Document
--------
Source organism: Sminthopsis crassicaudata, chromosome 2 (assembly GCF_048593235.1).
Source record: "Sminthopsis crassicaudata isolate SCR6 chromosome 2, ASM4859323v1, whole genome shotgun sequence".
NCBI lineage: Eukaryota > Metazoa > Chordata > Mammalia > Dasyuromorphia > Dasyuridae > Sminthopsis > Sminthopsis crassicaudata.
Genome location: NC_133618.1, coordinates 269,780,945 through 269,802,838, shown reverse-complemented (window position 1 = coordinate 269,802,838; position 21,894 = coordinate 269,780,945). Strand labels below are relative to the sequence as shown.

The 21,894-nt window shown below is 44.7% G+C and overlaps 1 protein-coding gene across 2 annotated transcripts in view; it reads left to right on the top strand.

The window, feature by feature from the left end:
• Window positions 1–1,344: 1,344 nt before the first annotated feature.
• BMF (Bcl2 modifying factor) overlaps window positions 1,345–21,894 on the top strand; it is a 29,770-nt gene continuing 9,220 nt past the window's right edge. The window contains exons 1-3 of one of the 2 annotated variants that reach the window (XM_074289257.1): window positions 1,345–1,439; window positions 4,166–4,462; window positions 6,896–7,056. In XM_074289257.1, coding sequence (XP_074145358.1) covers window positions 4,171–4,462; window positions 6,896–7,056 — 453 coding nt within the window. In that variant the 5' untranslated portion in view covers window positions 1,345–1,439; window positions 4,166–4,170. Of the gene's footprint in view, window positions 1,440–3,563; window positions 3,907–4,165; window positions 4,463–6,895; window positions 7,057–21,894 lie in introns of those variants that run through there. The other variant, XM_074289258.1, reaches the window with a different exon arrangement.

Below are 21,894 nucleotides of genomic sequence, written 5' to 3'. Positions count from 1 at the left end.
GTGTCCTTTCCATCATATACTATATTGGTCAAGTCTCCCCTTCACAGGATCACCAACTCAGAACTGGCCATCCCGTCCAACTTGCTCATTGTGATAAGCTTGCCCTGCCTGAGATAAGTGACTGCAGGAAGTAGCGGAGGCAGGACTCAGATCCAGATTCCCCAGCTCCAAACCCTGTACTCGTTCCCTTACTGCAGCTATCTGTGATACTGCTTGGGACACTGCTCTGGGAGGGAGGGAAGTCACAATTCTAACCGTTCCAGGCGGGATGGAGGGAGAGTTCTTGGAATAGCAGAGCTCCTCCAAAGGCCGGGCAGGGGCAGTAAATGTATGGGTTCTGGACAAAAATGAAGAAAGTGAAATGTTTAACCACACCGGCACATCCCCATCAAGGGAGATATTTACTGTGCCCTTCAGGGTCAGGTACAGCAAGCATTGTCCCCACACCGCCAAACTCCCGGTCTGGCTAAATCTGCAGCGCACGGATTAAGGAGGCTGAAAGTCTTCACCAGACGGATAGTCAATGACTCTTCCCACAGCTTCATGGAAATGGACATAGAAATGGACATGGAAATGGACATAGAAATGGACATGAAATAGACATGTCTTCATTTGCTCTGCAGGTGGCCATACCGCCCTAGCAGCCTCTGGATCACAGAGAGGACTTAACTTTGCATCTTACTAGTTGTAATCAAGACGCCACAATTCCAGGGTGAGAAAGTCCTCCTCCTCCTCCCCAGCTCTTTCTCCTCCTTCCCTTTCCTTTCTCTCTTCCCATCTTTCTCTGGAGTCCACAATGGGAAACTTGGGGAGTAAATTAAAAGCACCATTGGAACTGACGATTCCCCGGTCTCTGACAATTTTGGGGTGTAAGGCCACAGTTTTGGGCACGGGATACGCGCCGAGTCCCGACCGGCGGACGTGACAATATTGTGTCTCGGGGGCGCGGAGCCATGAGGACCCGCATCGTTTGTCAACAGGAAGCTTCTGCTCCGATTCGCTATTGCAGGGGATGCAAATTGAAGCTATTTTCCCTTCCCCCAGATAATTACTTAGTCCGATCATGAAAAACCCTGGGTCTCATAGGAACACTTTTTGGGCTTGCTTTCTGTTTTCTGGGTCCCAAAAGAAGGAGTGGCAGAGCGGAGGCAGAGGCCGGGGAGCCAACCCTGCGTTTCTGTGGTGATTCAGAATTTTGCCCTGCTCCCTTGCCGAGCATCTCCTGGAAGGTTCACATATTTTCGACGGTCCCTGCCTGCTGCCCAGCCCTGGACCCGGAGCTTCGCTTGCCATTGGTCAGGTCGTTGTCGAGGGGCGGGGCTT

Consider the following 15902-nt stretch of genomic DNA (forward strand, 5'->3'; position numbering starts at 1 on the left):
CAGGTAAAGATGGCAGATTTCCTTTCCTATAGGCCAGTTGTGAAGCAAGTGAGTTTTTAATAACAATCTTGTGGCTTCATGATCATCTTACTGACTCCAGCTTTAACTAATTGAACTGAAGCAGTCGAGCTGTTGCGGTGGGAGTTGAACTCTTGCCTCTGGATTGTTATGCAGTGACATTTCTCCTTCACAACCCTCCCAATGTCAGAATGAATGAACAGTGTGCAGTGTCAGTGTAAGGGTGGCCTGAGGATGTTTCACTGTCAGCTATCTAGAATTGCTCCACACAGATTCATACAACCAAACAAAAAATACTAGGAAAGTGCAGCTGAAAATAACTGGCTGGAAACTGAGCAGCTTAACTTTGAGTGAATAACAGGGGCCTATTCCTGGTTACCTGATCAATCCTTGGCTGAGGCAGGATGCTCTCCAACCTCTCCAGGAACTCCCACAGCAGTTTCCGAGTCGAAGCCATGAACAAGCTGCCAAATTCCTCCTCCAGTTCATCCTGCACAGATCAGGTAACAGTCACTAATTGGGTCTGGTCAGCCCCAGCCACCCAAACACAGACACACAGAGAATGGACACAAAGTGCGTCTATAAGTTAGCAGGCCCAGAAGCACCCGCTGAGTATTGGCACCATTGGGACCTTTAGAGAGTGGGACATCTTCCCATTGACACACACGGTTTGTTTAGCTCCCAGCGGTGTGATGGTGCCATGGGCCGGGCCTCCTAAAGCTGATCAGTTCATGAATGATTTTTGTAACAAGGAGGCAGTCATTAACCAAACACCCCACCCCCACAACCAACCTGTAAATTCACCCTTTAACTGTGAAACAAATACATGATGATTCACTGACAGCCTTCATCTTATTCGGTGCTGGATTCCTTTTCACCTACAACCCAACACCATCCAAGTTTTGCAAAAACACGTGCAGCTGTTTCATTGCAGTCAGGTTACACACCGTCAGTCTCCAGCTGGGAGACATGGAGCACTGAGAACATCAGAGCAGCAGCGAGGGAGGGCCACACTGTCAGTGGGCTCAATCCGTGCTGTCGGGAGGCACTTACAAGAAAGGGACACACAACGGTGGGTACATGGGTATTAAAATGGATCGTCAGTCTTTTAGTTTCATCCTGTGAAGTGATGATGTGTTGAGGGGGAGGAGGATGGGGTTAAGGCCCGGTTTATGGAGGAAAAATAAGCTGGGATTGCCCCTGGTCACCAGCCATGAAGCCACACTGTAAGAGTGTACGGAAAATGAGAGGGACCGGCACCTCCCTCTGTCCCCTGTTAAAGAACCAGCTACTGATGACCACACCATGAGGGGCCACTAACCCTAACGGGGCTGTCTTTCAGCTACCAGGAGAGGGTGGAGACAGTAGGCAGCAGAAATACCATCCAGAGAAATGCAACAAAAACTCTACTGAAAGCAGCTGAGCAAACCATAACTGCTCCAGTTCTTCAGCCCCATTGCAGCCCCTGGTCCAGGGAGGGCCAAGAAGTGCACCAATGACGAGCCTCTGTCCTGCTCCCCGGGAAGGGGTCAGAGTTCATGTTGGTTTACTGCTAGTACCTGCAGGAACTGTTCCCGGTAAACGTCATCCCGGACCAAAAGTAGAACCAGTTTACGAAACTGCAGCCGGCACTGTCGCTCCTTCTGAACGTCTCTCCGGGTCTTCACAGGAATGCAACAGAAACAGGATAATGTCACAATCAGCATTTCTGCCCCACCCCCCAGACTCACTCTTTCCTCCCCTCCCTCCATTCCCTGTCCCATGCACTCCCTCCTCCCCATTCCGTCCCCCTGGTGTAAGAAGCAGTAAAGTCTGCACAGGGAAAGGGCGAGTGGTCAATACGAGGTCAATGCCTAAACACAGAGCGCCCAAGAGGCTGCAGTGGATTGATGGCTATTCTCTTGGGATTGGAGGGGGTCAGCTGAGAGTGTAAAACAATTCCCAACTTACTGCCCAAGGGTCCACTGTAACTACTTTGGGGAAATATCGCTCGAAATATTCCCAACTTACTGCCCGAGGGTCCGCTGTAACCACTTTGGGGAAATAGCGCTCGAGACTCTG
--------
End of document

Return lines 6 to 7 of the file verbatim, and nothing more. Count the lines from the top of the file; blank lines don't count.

The window, feature by feature from the left end:
• Window positions 1–1,344: 1,344 nt before the first annotated feature.